For years, I have escaped to the beaches of Miami, Florida as an outsider looking to steal some fun in the sun. But thanks to an immersive site visit with the 2017 cohort of PLACES fellows, I possess a greater appreciation and understanding of Miami as a place filled with a rich mix of history and culture unparalleled by any other city in the country. Our time in Miami made the most of my senses, whether it was during our emotional grounding exercise on the sunny shore of Historic Virginia Key where we got to know one another personally, or during our savory Caribbean lunch at Clive’s Cafe in Little Haiti.

Yet, despite the exposure to all things that make cities like Miami beautiful, it is difficult to gaze past the savage inequities that are still fracturing the city’s communities of color. All the things that make Miami a beautiful place could not mask the trend that we are all familiar with in our own cities, and it hit me like a sack of bricks as we passed through Miami’s Overtown neighborhood.

Historic Overtown, a once bustling center for black life and culture regarded as the “Harlem of the South”, sits just northwest of downtown Miami in the shadow of failed urban renewal policies. The construction of Interstate 95 during the 1960s, which runs directly through Overtown, ripped through the neighborhood and displaced thousands of residents. The project set off a trend of population decline that has spanned decades. As we passed through the community on a packed van on our commute to Little Haiti, tears fueled by anger and hurt began to fall as I realized that this neighborhood’s story is far too common: a historically black place crippled by policies that are designed to wipe away its entire existence. This has been the story in other major cities—Nashville, New Orleans and my home of Atlanta, just to name a few.

The anger grew as I realized that these development projects, reflecting billions of public and private investment, stand as monuments to structural racism and are painful reminders that people of color are repeatedly treated as disposable. This is still the case in 2017 as market pressures are encouraging developers and policymakers to rapidly gentrify cities while simultaneously displacing low-income residents and entire neighborhood-based institutions.

Later in the afternoon, we had a very timely discussion on strategies to disrupt the systems that act together to oppress communities like Overtown. And although philanthropy is actively addressing troubling patterns in the social sector, our call to action as fellows was to look for ways to dig deeper to address the root causes. Our facilitator, Bina M. Patel emphasized that the “problem with focusing on patterns is that you only change the scale or frequency of the pattern, rather than eliminating the pipeline – and this is not systems change”.

I had to take a moment here and ask: How seriously committed are we as funders in taking ownership of philanthropy’s role as a system that has historically perpetuated the very inequities it seeks to eliminate? In the case of development in places like Overtown, how long has philanthropy slept on the root causes that fuel displacement in communities of color, and what will it take for us to WAKE UP? We frequently heard that the “train has left the station” from some of the residents in Miami, suggesting that the development is happening too rapidly in the area and the system is too complex to disrupt. I may be oversimplifying the problem, but I don’t believe the rapid pace of gentrification is a cause for surrender. I believe philanthropy can play a significant role in the shifting power (dollars) that residents need to reclaim, protect, and determine the future of their neighborhoods.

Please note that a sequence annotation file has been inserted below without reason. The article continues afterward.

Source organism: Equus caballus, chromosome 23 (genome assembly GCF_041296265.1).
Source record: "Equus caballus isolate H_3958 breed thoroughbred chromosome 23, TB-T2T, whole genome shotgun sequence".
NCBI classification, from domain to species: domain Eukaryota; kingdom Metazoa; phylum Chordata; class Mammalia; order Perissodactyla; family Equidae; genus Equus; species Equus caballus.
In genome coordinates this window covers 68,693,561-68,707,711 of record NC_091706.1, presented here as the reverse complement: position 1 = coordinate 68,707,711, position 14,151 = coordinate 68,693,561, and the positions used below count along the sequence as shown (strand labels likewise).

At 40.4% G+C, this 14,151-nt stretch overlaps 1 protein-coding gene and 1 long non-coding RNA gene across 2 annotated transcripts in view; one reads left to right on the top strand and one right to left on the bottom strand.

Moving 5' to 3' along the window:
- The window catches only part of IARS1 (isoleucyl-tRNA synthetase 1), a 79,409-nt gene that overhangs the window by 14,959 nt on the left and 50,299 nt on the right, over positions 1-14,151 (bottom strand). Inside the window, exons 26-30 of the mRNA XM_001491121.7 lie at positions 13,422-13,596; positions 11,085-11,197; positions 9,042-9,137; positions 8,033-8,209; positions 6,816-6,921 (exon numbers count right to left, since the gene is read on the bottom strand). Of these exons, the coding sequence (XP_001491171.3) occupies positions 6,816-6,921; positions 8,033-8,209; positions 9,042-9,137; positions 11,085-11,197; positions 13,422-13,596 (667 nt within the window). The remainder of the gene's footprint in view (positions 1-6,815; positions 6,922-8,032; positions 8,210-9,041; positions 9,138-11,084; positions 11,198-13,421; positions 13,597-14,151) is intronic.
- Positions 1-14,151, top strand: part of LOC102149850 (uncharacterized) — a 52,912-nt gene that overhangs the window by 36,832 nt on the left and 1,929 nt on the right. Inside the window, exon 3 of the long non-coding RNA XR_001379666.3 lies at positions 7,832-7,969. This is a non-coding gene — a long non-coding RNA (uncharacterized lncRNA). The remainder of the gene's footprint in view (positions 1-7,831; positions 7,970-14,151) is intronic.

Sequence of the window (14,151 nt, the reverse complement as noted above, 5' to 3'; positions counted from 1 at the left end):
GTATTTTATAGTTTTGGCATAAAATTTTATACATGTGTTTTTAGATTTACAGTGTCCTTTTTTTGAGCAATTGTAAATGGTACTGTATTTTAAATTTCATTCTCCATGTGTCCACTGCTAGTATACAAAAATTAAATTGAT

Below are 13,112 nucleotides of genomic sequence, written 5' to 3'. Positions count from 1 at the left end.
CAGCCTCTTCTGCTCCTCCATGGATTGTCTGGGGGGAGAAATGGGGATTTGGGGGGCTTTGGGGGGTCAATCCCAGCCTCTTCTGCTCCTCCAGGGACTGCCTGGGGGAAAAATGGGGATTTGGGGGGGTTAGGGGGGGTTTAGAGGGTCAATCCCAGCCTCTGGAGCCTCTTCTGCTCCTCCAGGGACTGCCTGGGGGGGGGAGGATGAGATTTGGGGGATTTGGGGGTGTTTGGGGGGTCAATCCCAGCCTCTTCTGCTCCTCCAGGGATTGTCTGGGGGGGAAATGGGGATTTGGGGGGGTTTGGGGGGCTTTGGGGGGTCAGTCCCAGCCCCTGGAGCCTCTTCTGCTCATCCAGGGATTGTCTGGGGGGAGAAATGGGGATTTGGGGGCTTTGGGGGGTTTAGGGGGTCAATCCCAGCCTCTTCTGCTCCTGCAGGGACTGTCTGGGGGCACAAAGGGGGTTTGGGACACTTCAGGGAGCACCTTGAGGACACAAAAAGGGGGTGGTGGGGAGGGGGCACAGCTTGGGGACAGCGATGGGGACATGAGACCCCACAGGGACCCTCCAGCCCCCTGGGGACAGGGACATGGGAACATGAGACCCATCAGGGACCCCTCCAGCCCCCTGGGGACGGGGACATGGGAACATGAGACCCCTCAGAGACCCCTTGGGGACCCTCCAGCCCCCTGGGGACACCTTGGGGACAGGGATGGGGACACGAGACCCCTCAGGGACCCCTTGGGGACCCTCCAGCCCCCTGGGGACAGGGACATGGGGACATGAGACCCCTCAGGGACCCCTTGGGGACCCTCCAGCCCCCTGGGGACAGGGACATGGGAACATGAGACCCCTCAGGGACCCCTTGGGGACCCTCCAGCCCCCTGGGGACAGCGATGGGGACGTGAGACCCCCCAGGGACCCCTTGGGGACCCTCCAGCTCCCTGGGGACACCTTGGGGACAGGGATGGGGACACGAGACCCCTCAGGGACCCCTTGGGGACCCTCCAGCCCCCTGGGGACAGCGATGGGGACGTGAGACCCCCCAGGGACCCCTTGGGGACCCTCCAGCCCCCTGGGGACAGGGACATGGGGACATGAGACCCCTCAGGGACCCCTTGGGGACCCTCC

I am now looking across the field to get a better picture of what share of philanthropic giving goes to supporting resident voices when compared to the amount of investment for physical development projects that fracture communities of color. These are the type of complex issues I look forward to untangling with other members of the ‘17 PLACES class. With equity as the priority for all of us, we recognize that philanthropy can’t really do systems change work if we don’t put people, especially people impacted by the broken systems we helped to create, at the center of all of our funding decisions.

Alex Camardelle
Program Assistant
Annie E. Casey Foundation
Alex is program assistant for the Annie E. Casey Foundation’s Atlanta Civic Site, where he supports a place-based effort to strengthen economic security for children and families. Specifically, he works with senior staff and grantees to promote policy and practice improvements that aim to achieve equity for low-income communities of color in Southside Atlanta. Alex also leads the design of a strategy for stronger place-based investments in youth and young adult engagement and grassroots organizing. Before joining Casey, he provided legislative research support for various government and nonprofit organizations including Atlanta Public Schools, the Southern Regional Educational Board, and Louisiana State University. Through research advocacy, grantmaking, and thought leadership, Alex has helped community-based organizations and public systems develop new ways for activating and advancing a social justice agenda for the populations they serve.

Alex is currently working on a Ph.D. in Policy Studies at Georgia State University where he studies the social, political, and economic dimensions of policies that impact neighborhoods of color in the South. He holds a Master of Public Administration degree from Georgia State University and a Bachelor of Arts degree from The University of Alabama.